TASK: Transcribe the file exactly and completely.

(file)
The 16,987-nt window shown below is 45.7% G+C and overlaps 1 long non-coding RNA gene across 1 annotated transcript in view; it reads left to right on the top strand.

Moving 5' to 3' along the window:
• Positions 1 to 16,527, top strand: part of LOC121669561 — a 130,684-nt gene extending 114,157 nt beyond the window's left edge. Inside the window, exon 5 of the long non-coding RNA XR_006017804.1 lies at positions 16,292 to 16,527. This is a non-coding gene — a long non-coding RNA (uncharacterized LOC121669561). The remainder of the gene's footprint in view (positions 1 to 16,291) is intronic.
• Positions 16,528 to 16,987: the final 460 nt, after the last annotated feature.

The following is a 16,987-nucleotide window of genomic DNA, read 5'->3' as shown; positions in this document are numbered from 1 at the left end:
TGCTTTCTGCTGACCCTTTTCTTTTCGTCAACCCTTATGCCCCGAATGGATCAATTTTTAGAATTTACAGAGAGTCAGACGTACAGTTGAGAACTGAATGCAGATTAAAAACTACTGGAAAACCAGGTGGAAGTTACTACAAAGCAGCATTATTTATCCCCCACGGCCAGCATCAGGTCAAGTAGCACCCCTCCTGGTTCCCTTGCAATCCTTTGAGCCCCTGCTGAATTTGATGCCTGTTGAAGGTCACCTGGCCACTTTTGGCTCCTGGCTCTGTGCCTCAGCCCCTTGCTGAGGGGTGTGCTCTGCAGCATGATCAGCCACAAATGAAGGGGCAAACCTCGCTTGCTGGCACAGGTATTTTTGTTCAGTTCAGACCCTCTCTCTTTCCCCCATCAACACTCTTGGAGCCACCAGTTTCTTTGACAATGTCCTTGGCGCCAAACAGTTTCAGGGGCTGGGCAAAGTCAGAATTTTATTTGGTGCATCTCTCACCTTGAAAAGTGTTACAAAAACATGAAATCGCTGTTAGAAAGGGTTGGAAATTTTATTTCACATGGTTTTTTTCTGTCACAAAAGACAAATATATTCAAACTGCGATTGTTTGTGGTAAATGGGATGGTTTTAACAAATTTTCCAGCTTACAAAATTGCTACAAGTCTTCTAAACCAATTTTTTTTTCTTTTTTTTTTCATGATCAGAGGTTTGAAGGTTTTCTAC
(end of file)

The 16,987-nt window shown below is 45.7% G+C and overlaps 1 long non-coding RNA gene across 1 annotated transcript in view; it reads left to right on the top strand.

Moving 5' to 3' along the window:
• Positions 1 to 16,527, top strand: part of LOC121669561 — a 130,684-nt gene extending 114,157 nt beyond the window's left edge. Inside the window, exon 5 of the long non-coding RNA XR_006017804.1 lies at positions 16,292 to 16,527. This is a non-coding gene — a long non-coding RNA (uncharacterized LOC121669561). The remainder of the gene's footprint in view (positions 1 to 16,291) is intronic.
• Positions 16,528 to 16,987: the final 460 nt, after the last annotated feature.

The following is a 16,987-nucleotide window of genomic DNA, read 5'->3' as shown; positions in this document are numbered from 1 at the left end:
TGCTTTCTGCTGACCCTTTTCTTTTCGTCAACCCTTATGCCCCGAATGGATCAATTTTTAGAATTTACAGAGAGTCAGACGTACAGTTGAGAACTGAATGCAGATTAAAAACTACTGGAAAACCAGGTGGAAGTTACTACAAAGCAGCATTATTTATCCCCCACGGCCAGCATCAGGTCAAGTAGCACCCCTCCTGGTTCCCTTGCAATCCTTTGAGCCCCTGCTGAATTTGATGCCTGTTGAAGGTCACCTGGCCACTTTTGGCTCCTGGCTCTGTGCCTCAGCCCCTTGCTGAGGGGTGTGCTCTGCAGCATGATCAGCCACAAATGAAGGGGCAAACCTCGCTTGCTGGCACAGGTATTTTTGTTCAGTTCAGACCCTCTCTCTTTCCCCCATCAACACTCTTGGAGCCACCAGTTTCTTTGACAATGTCCTTGGCGCCAAACAGTTTCAGGGGCTGGGCAAAGTCAGAATTTTATTTGGTGCATCTCTCACCTTGAAAAGTGTTACAAAAACATGAAATCGCTGTTAGAAAGGGTTGGAAATTTTATTTCACATGGTTTTTTTCTGTCACAAAAGACAAATATATTCAAACTGCGATTGTTTGTGGTAAATGGGATGGTTTTAACAAATTTTCCAGCTTACAAAATTGCTACAAGTCTTCTAAACCAATTTTTTTTTCTTTTTTTTTTCATGATCAGAGGTTTGAAGGTTTTCTAC